Tuesday, June 28, 2011

Alpine Falls

Alpine, WA June 28, 2011.

Today I visited Bob Kelly at the Skykomish Historical Society and we discussed the Alpine photo history CD. In the afternoon I went to Alpine Falls looking for a trail shown on this 1936 map:

Map is from Historic Map Works.

No sign of the trail after a couple of hours of brush whacking. Headed back to the truck, parked at the site of the historic Alpine Falls House of Souvenier. The house is gone, but not the outhouse. It's just a short but dangerous walk away across Highway 2.

Here is a video of Alpine Falls.

Keesha was pretty tired so we headed back down to the lowlands.

Thursday, June 23, 2011

Carl Clemans and Family

Today I was in Snohomish and stopped by the Grand Army of the Republic Cemetery to locate the grave of Carl Clemans, patriarch of the Alpine Lumber Company. Tim had been there a few years ago and gave me directions; drive past the office and on the gravel road, to the left. I was pretty close but was unable to find the markers so I called Tim for more detailed directions. Look around the maple tree he said.

Ah, there they are.

On the right: Carl Lane Clemans Jr. Feb. 28, 1907 - Jan. 1, 1908
Carl Lane Clemans 1873 - 1941
Harriet Smith Clemans 1878 - 1961

The Clemans family lived in Snohomish, at 315 Avenue C.

Thursday, June 2, 2011

June 1st Discoveries

Alpine, WA June 1, 2011.

On Wednesday, June 1 we cleared some brush at the saw mill in the area on the map with the blue and red marks. This is a rough estimate on the location since we don't have many reference points yet except the west end of the mill, sort of.

We found this thing, represented by the blue mark on the plan, two concrete pads with a some timbers in between. At ground level the wood is preserved quite well, the top part has rotted away but judging by the bolts still in place it was probably about 24" off the ground.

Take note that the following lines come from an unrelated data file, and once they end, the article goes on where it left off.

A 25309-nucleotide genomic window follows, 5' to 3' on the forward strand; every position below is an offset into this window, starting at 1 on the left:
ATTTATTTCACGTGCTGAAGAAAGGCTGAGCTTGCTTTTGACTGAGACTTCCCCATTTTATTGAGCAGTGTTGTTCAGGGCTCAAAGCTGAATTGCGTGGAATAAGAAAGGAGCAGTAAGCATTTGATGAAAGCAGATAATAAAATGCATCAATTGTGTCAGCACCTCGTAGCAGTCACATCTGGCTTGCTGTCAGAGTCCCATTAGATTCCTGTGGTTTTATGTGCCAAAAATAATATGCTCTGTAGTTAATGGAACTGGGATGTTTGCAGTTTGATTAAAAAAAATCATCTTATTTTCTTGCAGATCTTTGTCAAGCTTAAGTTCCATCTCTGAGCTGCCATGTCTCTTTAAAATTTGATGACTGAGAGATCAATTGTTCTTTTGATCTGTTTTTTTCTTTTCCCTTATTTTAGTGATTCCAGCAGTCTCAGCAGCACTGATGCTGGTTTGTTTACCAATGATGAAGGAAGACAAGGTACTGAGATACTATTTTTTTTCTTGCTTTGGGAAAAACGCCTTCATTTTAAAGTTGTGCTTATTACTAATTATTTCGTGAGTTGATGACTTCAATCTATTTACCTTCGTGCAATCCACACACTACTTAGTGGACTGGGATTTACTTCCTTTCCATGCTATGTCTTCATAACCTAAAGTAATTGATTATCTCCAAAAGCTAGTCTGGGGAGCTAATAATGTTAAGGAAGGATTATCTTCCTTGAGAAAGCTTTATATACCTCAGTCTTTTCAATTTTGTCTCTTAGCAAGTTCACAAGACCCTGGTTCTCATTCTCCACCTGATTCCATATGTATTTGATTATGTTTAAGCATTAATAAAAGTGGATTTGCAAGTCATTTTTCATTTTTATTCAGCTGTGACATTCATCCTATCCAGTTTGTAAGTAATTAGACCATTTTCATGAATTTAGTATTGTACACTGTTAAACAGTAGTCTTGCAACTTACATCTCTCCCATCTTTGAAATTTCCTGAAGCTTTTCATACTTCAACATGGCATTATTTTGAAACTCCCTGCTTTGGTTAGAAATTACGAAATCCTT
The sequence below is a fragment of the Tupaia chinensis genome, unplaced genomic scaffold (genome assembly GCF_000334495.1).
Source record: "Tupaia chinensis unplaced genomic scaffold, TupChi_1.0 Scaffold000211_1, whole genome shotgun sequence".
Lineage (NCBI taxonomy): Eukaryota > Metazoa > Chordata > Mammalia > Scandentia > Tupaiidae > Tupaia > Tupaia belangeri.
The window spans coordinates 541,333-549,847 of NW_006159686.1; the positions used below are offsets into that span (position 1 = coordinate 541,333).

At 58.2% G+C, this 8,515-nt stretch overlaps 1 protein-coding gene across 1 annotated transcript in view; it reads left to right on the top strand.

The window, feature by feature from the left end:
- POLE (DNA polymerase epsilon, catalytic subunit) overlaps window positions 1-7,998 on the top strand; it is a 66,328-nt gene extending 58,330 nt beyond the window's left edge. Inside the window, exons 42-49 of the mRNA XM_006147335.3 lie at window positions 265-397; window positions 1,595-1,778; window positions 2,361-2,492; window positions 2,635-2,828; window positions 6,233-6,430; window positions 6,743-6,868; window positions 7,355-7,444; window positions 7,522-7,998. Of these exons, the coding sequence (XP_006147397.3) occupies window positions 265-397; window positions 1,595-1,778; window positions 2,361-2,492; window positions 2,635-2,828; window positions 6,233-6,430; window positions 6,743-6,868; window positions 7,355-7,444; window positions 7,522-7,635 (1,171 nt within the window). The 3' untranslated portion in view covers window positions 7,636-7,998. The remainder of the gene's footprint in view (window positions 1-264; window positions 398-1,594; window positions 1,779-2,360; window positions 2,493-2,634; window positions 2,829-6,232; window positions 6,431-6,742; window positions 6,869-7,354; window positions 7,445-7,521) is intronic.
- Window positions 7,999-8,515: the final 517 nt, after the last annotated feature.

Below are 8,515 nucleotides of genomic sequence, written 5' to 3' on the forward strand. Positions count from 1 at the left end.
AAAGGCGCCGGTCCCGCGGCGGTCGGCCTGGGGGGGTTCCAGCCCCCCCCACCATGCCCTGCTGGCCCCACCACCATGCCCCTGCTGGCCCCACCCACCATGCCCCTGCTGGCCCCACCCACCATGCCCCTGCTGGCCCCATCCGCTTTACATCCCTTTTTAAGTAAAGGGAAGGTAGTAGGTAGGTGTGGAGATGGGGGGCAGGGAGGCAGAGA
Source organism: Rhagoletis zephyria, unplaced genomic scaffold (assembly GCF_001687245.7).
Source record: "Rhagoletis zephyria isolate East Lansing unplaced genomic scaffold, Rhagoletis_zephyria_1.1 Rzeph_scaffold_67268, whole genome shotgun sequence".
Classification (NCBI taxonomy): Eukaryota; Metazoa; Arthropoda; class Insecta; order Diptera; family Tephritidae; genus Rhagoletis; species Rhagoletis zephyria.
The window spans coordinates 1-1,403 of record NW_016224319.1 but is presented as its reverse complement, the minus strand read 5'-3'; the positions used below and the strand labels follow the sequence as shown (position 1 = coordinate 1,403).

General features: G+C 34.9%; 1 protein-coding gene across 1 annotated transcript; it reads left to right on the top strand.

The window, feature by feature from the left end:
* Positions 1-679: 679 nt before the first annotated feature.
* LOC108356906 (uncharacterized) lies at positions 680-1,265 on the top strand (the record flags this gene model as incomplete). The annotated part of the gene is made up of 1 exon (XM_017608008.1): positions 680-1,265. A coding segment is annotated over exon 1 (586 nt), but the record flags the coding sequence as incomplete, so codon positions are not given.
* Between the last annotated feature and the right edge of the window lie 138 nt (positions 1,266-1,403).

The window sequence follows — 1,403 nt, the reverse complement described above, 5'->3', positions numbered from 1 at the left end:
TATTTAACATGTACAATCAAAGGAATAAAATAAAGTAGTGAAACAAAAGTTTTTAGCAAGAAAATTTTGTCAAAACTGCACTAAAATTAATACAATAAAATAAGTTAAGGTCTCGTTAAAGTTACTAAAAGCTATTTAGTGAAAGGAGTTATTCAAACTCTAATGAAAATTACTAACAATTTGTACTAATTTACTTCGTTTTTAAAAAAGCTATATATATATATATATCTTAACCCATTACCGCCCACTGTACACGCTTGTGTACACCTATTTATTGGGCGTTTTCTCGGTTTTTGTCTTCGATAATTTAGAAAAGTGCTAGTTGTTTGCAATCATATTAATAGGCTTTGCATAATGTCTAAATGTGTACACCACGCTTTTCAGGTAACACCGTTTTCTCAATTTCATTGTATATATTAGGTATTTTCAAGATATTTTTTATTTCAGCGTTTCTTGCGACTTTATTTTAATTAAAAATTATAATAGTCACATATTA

Looking east, the railroad tracks are about 100' to the right. It kind of looks like the concrete anchored the timbers and maybe used as pier pads for posts.

The piece of wood between the concrete is still solid. There was a fire here at one time, lots of charcoal in this area.

11 feet west of our first discovery was a concrete block, measuring 77" x 30". This is shown in red on the saw mill plan.

No anchor bolts in this one, there was a masonry cap on top, probably for leveling purposes.

The Alpine depot was at mile post 1723.5, at 1723.9 is Great Northern Railway Bridge 406, built in 1902. I got some pictures of the bridge from below, don't try this at home though, very steep terrain.

Keesha likes to do the scary wolf routine when we are in the woods.

At the end of the day, we packed up our toys and stopped to admire our work as a westbound train came down the hill. Not just any train, the first car was carrying a 737 fuselage from Wichita to Renton. Unfortunately, we were out of position to get a picture and the cameras were already put away, so we high tailed it down to Skykomish in hopes of getting set up for a good shot when the train came through town. We made it with time to spare.